Back after a long break of travelling amongst other things.
Christmas was spent with the family and at a New Year’s Eve party with friends and then we flew back to Curacao on 9th January 2023.
“Maya” has been on the land since mid-December in Curacao marina.
We stayed one week at the hotel in Willemstad to pack our trekking gear ready for our seven week trip through Central and Southern Chile and Argentina. This area is, of course, more commonly known as Patagonia – after months of careful planning it was finally time to start our long road trip.
We flew from Curacao via Bogota and Santiago to Puerto Montt. From there we took a cab to Puerto Varas, 30 km away.
In Puerto Varas we stayed 5 days and then we collected our mini camper-van from a company called “Wicked”.
The small town of Puerto Varas is located at the large Lago Llanquihuesee and was founded in the last century by German settlers.
Our route starts in Puerto Varas and leads us through the famous trekking areas of el Chalten, Calafate in Argentina to Torres del Paine Park in Chile and on to Punta Arenas. Finally a trip with a normal car to Tierra del Fuego.
The impressions on this trip could not have been more diverse. Extraordinary and untouched nature with unforgettable experiences.
Great landscapes with ancient flora and creeping glaciers. The dense, impenetrable virgin forests on the Carretera Austral (Ruta 7 and Ruta 40), the southern Beech tree forests, then the 4000 years old and up to 60 meters tall tree giants of the Alerce trees make the flora unmistakable.
This trip is one of the most beautiful and we want to come back.
Since Chile and Argentina we are totally fascinated by the glaciers. We spent hours looking at the impressive “Perito Moreno” glacier, with the unfortunate consequence of an intense sunburn the next day.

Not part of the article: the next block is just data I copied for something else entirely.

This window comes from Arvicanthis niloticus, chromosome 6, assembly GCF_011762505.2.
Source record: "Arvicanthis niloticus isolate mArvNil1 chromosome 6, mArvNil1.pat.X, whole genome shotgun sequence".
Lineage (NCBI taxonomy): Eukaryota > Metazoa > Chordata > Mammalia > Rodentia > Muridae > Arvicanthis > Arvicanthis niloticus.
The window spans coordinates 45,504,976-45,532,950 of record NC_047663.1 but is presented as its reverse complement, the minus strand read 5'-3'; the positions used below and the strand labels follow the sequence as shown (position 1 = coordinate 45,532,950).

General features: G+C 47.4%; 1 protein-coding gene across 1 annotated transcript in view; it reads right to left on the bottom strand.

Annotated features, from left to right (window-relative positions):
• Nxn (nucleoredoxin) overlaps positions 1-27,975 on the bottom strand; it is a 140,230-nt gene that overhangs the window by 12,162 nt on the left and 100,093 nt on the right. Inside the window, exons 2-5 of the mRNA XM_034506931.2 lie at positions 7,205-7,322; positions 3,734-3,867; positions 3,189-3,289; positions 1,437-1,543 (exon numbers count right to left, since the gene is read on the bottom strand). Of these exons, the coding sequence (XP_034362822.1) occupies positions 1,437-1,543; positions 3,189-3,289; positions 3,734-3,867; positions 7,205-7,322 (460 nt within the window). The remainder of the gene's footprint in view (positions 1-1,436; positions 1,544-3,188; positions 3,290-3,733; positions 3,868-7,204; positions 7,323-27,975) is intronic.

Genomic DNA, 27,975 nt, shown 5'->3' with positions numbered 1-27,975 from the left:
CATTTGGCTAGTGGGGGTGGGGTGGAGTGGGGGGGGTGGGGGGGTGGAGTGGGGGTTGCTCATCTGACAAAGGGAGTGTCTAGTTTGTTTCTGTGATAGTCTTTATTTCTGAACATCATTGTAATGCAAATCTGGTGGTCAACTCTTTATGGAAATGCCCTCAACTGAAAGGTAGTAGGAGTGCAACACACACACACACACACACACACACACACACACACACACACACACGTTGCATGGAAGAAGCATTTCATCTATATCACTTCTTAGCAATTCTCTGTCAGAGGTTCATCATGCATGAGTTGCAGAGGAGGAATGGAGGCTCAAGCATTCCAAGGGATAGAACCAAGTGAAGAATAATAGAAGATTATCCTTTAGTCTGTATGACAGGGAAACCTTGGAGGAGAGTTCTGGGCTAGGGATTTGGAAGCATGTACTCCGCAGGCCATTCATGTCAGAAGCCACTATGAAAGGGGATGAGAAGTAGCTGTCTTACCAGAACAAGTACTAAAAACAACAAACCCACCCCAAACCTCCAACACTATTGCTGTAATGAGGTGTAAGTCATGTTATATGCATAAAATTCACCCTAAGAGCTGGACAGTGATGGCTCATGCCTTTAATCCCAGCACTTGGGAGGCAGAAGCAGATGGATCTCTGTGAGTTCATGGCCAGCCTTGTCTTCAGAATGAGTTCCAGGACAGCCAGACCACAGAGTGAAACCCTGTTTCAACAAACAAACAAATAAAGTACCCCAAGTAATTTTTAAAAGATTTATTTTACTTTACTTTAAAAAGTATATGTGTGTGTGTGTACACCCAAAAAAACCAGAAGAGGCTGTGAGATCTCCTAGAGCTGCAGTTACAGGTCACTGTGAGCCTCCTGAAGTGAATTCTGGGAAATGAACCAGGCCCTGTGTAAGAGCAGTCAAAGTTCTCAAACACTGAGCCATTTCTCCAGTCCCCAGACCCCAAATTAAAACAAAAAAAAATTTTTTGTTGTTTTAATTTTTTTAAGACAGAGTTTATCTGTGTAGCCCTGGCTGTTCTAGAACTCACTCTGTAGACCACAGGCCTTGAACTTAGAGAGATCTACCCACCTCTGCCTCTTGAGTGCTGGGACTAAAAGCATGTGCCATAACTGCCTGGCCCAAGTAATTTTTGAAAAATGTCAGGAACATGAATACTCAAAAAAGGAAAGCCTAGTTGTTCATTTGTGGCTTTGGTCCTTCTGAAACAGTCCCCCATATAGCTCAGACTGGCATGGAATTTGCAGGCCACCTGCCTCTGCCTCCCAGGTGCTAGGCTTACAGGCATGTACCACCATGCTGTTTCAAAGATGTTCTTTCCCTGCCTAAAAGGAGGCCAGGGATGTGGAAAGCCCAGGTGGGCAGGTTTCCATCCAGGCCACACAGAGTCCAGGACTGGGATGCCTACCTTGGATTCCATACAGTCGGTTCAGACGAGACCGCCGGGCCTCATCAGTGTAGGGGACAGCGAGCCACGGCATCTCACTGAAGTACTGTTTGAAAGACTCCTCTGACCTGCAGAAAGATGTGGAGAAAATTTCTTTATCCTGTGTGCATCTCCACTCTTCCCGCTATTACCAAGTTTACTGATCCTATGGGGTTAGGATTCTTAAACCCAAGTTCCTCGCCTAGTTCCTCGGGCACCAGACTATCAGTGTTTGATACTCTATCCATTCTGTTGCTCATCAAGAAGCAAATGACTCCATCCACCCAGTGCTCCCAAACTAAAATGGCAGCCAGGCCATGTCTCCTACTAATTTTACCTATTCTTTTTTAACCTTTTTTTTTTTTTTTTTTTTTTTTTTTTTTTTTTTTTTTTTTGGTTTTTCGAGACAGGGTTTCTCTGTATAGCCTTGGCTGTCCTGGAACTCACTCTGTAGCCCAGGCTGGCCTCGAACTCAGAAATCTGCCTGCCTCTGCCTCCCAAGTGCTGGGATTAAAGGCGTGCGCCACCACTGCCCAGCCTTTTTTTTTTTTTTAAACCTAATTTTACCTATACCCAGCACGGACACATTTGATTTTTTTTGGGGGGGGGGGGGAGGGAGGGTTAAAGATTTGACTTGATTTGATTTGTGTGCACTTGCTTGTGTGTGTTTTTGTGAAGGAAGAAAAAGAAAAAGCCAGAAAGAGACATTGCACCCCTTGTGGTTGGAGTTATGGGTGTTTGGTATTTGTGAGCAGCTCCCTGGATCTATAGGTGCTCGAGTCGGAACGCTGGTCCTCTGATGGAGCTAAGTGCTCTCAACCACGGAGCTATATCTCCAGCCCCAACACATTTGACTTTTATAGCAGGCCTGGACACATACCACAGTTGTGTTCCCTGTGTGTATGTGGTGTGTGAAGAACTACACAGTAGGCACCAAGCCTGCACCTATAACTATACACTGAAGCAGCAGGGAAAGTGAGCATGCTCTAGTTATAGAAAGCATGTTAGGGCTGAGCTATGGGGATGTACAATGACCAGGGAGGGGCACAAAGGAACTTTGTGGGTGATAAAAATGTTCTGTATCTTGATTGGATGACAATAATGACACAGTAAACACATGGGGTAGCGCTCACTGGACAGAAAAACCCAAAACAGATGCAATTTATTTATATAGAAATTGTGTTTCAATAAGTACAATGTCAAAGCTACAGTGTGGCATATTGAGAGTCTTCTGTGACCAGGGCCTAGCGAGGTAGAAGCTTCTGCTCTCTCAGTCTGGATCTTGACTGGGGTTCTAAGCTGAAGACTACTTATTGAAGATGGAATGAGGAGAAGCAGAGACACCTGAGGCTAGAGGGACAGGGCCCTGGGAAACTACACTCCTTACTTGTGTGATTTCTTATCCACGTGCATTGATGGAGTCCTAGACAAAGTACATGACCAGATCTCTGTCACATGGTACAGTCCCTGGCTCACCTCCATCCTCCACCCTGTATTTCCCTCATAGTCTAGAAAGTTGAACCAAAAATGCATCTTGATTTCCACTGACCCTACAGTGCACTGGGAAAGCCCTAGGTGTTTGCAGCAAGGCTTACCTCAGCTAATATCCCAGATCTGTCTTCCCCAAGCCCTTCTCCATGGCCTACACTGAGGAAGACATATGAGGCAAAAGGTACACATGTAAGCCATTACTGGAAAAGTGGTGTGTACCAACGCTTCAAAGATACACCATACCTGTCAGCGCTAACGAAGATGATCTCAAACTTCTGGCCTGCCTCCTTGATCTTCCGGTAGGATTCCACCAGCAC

One should not underestimate the distances in Chile and Argentina and the “roads” (many of which are just unpaved tracks) are anything but good. The surface can vary from occasionally well paved to long, long stretches of loose stones and rocks dotted with frequent potholes. The latter seeming to dominate.
Similarly the availability of fuel stations needs to be taken into account. Basically every time you see a fuel station it is a good plan to fill up, even if it is just a quarter of a tank.
Early in our trip we ignored a fuel station once as we knew there was another one at our destination. What we didn’t know was that the fuel station that awaited us only stocked diesel and our little van needed petrol.
Luckily a helpful staff member at a nearby thermal pool told us not only where a new fuel station had opened (about 150km away) but also where to get the most excellent salmon dinner!
Anyway, after collecting over our small camper we loaded it with provisions and started our trip on the Carretera Austral to Hornopiren and from there we continued with a double ferry trip (Hornopiren-Leptepu-Caltea-Gonzalo).
Pre-booking some of the ferry tickets is essential as otherwise we would have had to wait 5 days to get a space. We did meet one couple who had travelled at roughly the same time and ended up staying in Hornopiren for a week before there was a space on the ferry.
The ferry ride of several hours gave us our first impressions of the fjords and also of the weather. Cloudy and drizzly but great landscape.
After the first of the double ferry trip we had our first taste of road conditions to come. Gone was the paved but potholed road and we were greeted with a mud and gravel “road”. We could drive only slowly on this road as there were also road works. It was difficult to determine if they were making the road better or worse!
At our first camp there was a hike to a waterfall through lush greenery with giant ferns but in the rain. It was also very cold at night. We were happy to be able to sleep in the van and not like some others in the tent.